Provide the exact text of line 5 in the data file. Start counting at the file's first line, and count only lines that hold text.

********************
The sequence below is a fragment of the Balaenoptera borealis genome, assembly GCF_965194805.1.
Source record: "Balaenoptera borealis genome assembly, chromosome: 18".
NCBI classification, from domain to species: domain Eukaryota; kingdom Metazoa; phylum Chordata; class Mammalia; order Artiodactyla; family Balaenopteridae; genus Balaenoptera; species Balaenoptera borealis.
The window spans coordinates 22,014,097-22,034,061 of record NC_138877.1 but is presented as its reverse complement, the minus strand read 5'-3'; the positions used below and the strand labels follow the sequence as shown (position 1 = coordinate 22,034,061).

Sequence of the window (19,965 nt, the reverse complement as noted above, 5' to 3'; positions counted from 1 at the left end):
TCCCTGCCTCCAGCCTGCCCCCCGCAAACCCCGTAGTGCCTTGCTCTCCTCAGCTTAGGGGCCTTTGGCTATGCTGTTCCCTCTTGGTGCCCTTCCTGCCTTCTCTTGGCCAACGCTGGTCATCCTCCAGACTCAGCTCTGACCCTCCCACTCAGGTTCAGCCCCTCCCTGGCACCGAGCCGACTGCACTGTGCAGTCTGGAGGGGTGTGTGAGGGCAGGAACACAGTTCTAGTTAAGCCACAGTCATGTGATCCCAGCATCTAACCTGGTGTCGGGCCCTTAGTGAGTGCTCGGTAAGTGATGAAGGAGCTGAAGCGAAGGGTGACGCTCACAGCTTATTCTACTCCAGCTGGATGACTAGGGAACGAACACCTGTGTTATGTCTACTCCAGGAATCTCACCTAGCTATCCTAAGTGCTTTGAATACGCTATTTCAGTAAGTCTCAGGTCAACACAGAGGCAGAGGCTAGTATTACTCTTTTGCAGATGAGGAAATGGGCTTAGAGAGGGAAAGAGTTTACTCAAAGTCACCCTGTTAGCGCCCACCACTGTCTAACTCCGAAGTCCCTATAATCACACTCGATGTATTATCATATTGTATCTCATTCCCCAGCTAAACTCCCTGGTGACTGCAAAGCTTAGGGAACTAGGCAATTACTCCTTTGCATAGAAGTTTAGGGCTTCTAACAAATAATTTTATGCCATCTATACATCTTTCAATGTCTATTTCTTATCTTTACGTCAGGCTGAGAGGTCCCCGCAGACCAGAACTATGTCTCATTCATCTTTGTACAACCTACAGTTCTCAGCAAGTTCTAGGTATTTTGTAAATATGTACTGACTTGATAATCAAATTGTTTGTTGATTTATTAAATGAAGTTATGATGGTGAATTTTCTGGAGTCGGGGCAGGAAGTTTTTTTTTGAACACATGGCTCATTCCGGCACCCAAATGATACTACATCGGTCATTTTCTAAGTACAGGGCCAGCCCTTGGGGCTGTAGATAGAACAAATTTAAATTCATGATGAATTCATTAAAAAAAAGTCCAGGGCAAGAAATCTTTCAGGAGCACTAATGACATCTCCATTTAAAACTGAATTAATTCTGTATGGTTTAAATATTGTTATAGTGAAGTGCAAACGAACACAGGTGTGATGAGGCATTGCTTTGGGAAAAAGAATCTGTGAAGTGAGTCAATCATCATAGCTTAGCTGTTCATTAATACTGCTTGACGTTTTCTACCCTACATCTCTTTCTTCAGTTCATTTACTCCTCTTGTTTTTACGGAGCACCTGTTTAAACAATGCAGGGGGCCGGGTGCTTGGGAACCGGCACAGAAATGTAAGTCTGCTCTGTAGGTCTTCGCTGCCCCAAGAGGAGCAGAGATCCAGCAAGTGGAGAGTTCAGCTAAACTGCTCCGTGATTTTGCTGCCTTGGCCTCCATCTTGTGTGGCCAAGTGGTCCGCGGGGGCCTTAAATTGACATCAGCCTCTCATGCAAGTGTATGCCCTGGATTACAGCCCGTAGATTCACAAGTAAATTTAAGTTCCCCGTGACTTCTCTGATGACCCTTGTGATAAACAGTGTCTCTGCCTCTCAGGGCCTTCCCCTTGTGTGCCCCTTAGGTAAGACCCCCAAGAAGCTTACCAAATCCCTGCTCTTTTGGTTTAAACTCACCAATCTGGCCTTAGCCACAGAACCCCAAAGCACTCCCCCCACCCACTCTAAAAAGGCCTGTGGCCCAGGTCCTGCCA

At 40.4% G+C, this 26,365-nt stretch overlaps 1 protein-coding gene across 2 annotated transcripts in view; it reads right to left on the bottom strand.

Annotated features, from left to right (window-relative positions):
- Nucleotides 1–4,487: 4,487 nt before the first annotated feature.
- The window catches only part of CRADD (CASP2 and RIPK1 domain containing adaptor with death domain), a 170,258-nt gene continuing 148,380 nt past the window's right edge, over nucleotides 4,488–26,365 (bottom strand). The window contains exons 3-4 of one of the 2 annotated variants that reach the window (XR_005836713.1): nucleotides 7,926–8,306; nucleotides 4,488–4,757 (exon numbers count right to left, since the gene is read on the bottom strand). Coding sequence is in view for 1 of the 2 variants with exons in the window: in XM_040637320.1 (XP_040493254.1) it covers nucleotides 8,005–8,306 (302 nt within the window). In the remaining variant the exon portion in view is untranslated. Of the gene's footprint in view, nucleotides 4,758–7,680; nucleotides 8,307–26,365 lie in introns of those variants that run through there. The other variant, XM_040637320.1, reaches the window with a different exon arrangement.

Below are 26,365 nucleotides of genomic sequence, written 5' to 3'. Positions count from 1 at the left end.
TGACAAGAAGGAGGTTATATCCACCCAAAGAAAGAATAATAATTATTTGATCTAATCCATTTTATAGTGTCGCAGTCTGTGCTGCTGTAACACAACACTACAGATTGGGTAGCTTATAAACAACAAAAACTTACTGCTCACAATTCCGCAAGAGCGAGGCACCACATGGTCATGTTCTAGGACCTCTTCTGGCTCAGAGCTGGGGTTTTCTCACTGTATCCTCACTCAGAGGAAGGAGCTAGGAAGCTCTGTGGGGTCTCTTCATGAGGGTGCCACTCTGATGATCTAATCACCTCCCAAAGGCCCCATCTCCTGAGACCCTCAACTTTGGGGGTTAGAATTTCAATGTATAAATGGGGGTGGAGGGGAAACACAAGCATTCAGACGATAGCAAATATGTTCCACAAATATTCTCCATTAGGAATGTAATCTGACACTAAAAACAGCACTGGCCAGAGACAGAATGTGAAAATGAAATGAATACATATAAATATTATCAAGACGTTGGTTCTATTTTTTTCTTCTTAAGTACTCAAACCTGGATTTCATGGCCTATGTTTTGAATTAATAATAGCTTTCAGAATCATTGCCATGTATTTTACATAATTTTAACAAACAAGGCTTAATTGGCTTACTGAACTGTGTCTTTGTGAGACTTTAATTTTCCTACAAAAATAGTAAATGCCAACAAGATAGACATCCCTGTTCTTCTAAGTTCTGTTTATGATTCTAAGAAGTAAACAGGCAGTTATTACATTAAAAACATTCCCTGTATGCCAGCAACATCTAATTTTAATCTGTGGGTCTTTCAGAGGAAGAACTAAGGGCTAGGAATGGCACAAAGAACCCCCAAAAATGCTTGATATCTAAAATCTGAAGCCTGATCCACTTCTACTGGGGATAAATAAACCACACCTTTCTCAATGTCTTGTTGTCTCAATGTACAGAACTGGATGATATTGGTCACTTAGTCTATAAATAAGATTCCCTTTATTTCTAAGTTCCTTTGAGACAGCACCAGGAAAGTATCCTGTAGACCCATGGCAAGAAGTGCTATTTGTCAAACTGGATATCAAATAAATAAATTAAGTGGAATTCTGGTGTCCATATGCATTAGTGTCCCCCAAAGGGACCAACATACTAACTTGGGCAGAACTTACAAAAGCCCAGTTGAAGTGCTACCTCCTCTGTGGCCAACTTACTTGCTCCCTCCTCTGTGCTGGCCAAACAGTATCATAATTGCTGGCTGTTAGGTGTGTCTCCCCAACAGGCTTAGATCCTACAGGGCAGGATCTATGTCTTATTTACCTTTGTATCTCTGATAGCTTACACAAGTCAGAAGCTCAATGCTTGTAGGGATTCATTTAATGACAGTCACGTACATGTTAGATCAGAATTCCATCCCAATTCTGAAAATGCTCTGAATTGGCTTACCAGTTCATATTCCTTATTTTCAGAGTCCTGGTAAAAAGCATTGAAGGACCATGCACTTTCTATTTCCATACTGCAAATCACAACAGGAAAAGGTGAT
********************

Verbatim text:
Sequence of the window (19,965 nt, the reverse complement as noted above, 5' to 3'; positions counted from 1 at the left end):